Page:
The scheme is clear: Australia’s next election will be a contest over cruelty | Behrouz Boochani

THELast week, the Australian government announced that it would end “offshore processing” in Papua New Guinea within three months. This shocking announcement is deeply unsettling for the refugees who have been in limbo for more than eight years on Manus Island and now in Port Moresby. For many of us who have followed Australia’s cruel and punitive refugee policies over the past two decades, this was not unexpected as an election year approached.

Recently, I gave a lecture at the University of Canterbury in New Zealand alongside Abbas Nazari. Abbas was one of the children rescued by the Tampas in 2001. After a period of uncertainty and limbo, Abbas and his family were finally transferred to New Zealand. It was a surreal moment when the two of us, after being subjected to Australia’s cruel and inhuman policies and actions, two decades apart, stood united, standing in front of young political science students, analyzing Australia’s policies towards women. refugees. We were like two pieces of a puzzle, bearing the same story, a story that has been repeated over and over again over the past two decades.

Abbas shaped his speech around former Australian Prime Minister John Howard’s infamous statement “we’ll decide who comes to this country”, delivered just months before the 2001 election. Howard’s statement and its multifaceted implications continue to hold true. resonate. I shaped my speech around the preparations for the 2013 federal election when, on July 19, two months before the federal election, former Australian Prime Minister Kevin Rudd announced that all asylum seekers arriving in Australia by the sea would be transferred to Nauru or PNG. If they were refugees, they would not be allowed to come to Australia.

In the 2016 federal election, the two main political parties clashed to show the public that they would take a tougher stance against refugees, once again underscoring their strong “border protection” policies. At a time when journalists could rarely access Manus Island, some media appeared producing inaccurate stories about refugees. These stories, which grossly misrepresented the harsh experience we had lived and endured, created a false narrative in the minds of Australians, portraying the refugees as enjoying their life on the beaches of Manus Island and exploiting the money of the Australian taxpayers.

Nothing could have been further from the truth. The refugees were held in a prison camp for many years and suffered extremely harsh conditions. Reza Barati had been killed and Hamid Khazaei had died of infection due to gross systematic neglect. Numerous international humanitarian organizations have reported the ill-treatment inflicted on Manus Island and Nauru, and Australia has been strongly condemned.

Behrouz Boochani, pictured here in 2018, outside the Manus Island naval base where Australia locked him with other refugees for the first three years on the island. Photography: Jonas Gratzer / The Guardian

This model, or model, which involves what I call “a competition over cruelty” between the main parties, where refugees are used as political scapegoats to gain public support ahead of an election, has continued to develop.

In 2019, two months before the federal election, Prime Minister Scott Morrison visited Christmas Island with a cohort of journalists. The Daily Telegraph featured Morrison talking about the Howard-built Immigration Detention Prison as a “hardened facility” and the only part of Australia that the refugees – who had been transferred from PNG and Nauru through medical evacuation legislation – would see. The Morrison government reopened the Christmas Island prison camp that year at a cost of $ 185 million to taxpayers.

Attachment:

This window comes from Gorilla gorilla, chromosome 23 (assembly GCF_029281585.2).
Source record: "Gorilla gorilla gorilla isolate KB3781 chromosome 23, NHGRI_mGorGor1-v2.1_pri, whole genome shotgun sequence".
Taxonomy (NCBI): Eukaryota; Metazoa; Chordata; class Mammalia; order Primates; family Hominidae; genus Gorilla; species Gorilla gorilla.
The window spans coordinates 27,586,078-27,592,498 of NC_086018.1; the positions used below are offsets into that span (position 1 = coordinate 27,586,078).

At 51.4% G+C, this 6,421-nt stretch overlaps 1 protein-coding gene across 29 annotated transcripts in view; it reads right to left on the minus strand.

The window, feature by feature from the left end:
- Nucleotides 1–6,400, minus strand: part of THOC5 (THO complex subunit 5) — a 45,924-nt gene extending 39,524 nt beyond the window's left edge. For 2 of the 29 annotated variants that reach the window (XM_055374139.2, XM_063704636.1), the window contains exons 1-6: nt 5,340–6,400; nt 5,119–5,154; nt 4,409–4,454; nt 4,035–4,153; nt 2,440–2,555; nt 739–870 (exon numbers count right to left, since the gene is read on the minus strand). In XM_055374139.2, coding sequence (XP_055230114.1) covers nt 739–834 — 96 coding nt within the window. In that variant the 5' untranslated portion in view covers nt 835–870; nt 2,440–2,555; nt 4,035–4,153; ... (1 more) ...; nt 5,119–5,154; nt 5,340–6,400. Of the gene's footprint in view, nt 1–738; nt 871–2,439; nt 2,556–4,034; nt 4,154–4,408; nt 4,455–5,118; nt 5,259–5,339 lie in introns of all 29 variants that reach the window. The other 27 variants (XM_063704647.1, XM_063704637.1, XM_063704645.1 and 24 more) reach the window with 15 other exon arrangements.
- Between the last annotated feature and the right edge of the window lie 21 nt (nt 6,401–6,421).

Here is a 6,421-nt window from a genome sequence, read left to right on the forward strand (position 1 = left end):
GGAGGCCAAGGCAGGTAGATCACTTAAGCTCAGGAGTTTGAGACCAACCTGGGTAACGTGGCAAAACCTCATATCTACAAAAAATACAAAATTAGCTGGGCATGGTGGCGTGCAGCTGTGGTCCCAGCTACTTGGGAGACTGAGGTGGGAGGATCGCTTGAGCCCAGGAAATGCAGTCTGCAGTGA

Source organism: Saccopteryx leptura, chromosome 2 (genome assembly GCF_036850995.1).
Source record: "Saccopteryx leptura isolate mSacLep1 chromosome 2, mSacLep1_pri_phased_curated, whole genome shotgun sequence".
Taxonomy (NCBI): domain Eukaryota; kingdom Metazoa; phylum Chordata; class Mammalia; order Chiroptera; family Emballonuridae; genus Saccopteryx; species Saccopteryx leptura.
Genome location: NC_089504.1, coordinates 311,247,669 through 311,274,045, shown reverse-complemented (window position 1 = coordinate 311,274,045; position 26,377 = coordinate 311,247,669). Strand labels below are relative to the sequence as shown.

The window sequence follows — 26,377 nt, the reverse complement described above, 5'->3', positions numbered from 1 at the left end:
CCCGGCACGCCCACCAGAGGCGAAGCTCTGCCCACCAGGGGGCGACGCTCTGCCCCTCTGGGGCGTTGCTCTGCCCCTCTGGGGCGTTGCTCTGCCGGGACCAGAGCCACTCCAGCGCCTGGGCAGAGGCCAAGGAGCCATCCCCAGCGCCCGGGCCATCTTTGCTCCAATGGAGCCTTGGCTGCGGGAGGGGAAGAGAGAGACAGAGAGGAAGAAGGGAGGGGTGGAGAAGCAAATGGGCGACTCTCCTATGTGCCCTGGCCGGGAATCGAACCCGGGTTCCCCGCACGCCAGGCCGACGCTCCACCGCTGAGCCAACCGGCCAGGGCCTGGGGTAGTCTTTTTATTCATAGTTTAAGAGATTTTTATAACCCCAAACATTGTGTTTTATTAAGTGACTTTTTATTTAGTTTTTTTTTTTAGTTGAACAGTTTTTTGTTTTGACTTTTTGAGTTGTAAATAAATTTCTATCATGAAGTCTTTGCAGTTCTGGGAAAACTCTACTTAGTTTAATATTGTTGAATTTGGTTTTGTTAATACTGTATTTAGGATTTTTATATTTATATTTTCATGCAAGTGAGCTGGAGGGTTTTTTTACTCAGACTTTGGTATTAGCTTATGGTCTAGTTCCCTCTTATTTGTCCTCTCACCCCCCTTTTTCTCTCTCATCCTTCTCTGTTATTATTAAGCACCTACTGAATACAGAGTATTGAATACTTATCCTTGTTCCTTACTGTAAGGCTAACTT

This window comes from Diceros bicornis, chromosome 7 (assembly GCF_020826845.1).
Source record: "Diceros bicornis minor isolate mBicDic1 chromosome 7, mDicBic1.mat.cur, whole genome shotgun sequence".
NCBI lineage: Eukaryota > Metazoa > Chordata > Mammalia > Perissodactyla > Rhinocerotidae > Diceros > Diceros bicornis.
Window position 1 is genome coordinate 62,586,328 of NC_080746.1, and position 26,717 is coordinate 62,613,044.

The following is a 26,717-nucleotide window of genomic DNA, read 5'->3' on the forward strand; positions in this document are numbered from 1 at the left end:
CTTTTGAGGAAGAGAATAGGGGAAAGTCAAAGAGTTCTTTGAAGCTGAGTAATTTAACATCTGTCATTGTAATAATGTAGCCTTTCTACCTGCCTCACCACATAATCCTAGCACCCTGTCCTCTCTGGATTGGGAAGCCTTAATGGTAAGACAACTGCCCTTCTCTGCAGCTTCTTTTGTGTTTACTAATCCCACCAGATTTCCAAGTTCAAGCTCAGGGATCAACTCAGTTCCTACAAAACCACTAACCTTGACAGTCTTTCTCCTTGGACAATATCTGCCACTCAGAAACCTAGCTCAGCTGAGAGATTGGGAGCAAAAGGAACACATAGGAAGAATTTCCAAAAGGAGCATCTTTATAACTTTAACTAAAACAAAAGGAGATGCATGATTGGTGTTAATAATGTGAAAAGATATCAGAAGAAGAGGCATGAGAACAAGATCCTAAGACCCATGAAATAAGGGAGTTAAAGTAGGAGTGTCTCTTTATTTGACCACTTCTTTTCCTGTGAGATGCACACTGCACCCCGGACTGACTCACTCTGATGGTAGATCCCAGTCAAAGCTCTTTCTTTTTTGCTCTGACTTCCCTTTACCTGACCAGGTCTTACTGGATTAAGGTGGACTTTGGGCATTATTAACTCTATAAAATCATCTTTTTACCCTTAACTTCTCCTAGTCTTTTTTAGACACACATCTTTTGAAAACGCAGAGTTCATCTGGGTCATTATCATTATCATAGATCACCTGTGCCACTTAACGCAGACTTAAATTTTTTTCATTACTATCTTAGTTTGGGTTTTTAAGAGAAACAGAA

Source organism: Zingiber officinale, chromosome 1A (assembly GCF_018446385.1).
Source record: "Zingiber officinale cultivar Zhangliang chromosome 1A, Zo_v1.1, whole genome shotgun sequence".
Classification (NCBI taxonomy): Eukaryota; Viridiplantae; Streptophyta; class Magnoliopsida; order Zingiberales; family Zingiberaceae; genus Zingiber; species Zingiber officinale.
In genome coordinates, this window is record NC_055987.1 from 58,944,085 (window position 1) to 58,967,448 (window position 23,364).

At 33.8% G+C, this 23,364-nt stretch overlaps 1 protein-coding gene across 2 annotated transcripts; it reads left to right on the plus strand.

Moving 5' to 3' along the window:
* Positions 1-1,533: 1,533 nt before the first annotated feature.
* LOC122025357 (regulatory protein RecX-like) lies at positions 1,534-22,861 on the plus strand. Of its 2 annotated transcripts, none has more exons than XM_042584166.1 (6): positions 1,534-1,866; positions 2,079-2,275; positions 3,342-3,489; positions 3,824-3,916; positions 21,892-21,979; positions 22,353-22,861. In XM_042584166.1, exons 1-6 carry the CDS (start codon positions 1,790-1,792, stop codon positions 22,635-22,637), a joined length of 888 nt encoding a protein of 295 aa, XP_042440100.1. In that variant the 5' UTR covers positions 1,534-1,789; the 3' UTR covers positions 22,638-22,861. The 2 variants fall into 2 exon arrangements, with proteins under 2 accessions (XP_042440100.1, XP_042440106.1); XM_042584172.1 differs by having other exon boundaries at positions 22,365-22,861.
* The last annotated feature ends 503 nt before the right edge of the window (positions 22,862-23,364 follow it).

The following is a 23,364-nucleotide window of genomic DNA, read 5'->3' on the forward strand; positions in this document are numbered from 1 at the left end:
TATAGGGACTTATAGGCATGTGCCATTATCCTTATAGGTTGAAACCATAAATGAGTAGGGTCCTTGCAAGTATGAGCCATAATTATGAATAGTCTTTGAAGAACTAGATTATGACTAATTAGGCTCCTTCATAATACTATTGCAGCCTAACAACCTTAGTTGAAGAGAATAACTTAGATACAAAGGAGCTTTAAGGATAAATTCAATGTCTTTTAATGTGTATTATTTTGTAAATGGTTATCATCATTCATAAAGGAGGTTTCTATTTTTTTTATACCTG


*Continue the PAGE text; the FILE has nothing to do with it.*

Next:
A week later, a terrorist attack on a mosque in Christchurch, New Zealand was carried out by an Australian national. It was only when the Australian public began to question politicians’ propaganda against migrants and refugees that both parties refocused their election campaigns on economic issues, ceasing to highlight the rhetoric of refugee deterrence. .

We refugees have known at least four prime ministers since 2013. We are now approaching the next federal election and we are seeing once again that the Australian government is using the lives of refugees for political ends.

The closure of Manus leaves the 124 asylum seekers still there with a difficult choice – go into detention in Nauru or accept PNG citizenship avenues. It’s easy to imagine that Morrison will appear in the media in the next debates ahead of the election, stating “We are not responsible.” The recent announcement obscures the reality that the cruel and illegal policy still exists and that the government is trying to cover up its failure to ensure a safe and durable solution for the refugees.

Reflecting on the past two decades, the pattern is clear: a humanitarian issue is repeatedly politicized in the run-up to Australian federal elections and “competition over cruelty” is heightened. This model has been used to manipulate the public since the Tampa affair, and the refugees and their families back home are the real victims of this populist and sadistic policy.

In 2021, the refugees still in exile in PNG are again abandoned and have no future. They are the only side of this story that is continually damaged – it is their lives that have been destroyed and their dreams that have been extinguished. This policy of exile has been exposed as a dismal failure in many ways and it is up to the Australian public to decide whether they want to be manipulated again or not.

Behrouz Boochani is Associate Principal Researcher at the University of Canterbury in New Zealand and author of No Friend But the Mountains: Writing from Manus Prison

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